Self Inflicted Cyber Breaches Still Huge Problem Along with Third Party Risk

And it continues to be a major issue for some reason.

This week researchers found 85 gigabytes of security log data (talk about a nightmare for a business to expose that) in an elastic search database.

The server was discovered on May 27th and the data goes back to April 19th, so that might be the exposure window.

The sever has been connected to the Pyramid Hotel Group.  Their web site says they provide superior operations, owner relations and support services to hotels and their investors.  IT DOESN’T SAY ANYTHING ABOUT PROVIDE SECURE SERVICES TO THEM.

The data was locked down after Pyramid was informed but they have not publicly admitted to the breach.

IN THE U.S., THERE MAY BE NO LEGAL REQUIREMENT TO DISCLOSE BREACHES OF THIS TYPE BECAUSE THEY MAY NOT CONTAIN AND NON-PUBLIC PERSONAL INFORMATION.

It is unknown what the contracts between these hotel owners and Pyramid say, but for our clients who engage us to review outsourcing contracts, Pyramid would have a huge liability in this case – probably in the tens of millions or more due to the amount of emergency work that will be required to mitigate the damage – see below.

Pyramid manages hotels for franchises of Marriott, Sheraton, Aloft and many independents.

What’s in the data?

  • Information on hotel room locks and room safes .
  • Physical security management equipment.
  • Server access API keys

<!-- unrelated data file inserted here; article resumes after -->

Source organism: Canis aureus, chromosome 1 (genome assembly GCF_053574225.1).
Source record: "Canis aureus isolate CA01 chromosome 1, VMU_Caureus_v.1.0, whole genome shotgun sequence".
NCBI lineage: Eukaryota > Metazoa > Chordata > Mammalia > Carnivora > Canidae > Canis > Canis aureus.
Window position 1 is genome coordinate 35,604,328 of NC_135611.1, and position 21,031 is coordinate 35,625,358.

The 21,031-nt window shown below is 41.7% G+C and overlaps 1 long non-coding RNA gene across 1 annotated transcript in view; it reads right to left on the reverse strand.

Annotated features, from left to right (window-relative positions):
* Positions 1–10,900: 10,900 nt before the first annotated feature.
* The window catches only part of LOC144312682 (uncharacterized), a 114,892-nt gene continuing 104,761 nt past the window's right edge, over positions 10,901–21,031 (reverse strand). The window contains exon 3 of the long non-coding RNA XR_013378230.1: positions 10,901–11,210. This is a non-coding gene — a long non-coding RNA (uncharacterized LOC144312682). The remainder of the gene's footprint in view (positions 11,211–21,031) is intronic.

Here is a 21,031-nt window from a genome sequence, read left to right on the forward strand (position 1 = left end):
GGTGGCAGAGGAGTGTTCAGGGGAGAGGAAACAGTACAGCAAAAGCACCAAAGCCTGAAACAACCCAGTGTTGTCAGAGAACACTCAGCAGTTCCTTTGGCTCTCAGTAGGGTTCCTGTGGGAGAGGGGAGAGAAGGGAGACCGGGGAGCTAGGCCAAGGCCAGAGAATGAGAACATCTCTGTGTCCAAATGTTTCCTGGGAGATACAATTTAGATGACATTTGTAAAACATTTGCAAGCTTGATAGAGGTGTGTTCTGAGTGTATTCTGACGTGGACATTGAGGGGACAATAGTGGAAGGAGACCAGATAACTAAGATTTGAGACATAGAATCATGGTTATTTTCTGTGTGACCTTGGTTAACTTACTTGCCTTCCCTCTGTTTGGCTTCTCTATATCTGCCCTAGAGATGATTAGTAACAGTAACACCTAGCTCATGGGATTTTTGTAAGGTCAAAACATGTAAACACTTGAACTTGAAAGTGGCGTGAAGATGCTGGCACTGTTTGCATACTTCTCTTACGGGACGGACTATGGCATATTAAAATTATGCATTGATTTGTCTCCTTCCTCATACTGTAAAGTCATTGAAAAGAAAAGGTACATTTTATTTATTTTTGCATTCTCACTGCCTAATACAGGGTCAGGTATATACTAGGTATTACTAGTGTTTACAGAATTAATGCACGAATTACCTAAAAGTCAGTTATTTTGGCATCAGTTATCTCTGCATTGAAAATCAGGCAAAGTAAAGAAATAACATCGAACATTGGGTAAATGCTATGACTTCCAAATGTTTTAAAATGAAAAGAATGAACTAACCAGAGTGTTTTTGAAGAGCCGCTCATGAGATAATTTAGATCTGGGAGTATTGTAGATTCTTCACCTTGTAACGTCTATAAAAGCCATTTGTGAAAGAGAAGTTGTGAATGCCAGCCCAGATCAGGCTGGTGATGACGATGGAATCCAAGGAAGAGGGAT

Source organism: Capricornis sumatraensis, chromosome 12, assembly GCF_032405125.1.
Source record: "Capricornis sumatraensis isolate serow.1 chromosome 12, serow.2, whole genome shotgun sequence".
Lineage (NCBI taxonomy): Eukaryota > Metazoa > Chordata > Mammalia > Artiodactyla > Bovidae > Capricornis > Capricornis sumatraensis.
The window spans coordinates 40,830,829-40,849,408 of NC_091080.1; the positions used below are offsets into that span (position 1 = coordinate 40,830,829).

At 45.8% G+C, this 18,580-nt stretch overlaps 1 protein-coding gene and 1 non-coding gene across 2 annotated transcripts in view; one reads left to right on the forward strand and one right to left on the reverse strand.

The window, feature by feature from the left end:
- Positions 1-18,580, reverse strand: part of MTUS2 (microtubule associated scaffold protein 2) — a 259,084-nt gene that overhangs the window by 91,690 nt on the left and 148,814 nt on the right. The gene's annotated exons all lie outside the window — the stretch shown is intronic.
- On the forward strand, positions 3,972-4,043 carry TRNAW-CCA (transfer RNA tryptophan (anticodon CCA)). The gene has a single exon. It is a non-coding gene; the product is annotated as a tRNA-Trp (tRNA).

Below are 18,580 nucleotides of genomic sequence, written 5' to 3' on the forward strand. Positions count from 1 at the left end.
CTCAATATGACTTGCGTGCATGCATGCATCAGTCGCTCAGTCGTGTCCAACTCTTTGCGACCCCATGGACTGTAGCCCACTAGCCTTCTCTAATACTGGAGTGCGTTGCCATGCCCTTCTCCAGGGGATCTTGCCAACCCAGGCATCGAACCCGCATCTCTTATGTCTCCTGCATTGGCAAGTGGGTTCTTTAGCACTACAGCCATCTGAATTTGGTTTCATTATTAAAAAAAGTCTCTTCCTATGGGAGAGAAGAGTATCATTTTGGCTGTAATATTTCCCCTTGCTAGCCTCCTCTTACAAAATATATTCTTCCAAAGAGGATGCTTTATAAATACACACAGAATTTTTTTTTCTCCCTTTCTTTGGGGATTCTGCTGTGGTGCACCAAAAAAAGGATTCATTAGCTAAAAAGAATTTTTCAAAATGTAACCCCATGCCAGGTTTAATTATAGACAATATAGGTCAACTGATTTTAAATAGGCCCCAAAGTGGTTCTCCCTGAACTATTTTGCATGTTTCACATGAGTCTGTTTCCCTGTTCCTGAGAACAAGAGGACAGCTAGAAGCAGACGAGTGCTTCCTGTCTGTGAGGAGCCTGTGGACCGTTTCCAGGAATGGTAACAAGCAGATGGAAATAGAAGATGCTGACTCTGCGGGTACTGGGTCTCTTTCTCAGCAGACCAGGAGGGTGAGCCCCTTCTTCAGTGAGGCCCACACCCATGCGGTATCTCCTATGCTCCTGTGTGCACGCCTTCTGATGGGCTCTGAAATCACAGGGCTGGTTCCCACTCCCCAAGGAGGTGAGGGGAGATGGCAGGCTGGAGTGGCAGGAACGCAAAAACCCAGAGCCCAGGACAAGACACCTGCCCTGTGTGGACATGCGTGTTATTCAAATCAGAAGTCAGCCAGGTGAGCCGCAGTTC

• Passwords
  • Device names
  • Firewall and open port data
  • Malware alerts
  • Login attempt information
  • Application errors
  • Hotel employee names and usernames
  • Local PC names and OS details
  • Server names and OS details
  • security policy details
  • and a bunch of other information.

In other words, a veritable road map for the bad-peops.

Businesses need to create processes to manage new cloud instances and ensure they are secure as well as audit existing cloud instances.

Likely in this case, this instance was created by an employee to do a particular task and probably never even considered security.

Servers will now need to be rekeyed and automation edited to accommodate that and companies will need to figure out the security implications and mitigations of the rest of the data that was exposed.

And of course, since this is an outsource vendor, these company’s vendor cyber risk management program are, apparently, defective.

Information for this post came from ZDNet.

 

 

 

 

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